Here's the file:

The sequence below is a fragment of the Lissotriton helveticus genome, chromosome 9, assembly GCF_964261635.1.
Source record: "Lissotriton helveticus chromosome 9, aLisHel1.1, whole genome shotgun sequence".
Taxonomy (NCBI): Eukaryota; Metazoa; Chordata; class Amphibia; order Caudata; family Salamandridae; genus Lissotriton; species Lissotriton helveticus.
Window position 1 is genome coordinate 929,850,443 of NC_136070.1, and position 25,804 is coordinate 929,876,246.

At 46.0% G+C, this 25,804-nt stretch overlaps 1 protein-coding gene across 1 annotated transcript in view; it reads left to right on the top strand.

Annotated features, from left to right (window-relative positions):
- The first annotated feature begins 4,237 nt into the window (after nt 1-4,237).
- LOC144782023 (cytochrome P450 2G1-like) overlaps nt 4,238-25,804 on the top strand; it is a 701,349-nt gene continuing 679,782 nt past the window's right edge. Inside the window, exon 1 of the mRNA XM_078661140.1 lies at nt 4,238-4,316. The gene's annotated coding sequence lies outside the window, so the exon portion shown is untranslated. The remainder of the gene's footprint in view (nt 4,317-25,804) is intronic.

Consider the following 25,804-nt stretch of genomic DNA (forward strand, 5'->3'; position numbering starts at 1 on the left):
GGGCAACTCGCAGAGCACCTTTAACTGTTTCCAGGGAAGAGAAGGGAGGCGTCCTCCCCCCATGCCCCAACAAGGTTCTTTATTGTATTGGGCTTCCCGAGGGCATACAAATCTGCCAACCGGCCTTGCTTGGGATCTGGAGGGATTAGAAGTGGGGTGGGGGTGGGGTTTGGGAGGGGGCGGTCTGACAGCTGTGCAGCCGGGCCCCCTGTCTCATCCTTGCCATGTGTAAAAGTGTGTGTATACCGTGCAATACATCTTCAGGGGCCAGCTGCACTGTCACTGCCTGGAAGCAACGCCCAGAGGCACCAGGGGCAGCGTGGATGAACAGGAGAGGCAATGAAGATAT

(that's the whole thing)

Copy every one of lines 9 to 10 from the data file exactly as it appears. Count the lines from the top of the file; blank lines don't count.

Consider the following 25,804-nt stretch of genomic DNA (forward strand, 5'->3'; position numbering starts at 1 on the left):
GGGCAACTCGCAGAGCACCTTTAACTGTTTCCAGGGAAGAGAAGGGAGGCGTCCTCCCCCCATGCCCCAACAAGGTTCTTTATTGTATTGGGCTTCCCGAGGGCATACAAATCTGCCAACCGGCCTTGCTTGGGATCTGGAGGGATTAGAAGTGGGGTGGGGGTGGGGTTTGGGAGGGGGCGGTCTGACAGCTGTGCAGCCGGGCCCCCTGTCTCATCCTTGCCATGTGTAAAAGTGTGTGTATACCGTGCAATACATCTTCAGGGGCCAGCTGCACTGTCACTGCCTGGAAGCAACGCCCAGAGGCACCAGGGGCAGCGTGGATGAACAGGAGAGGCAATGAAGATAT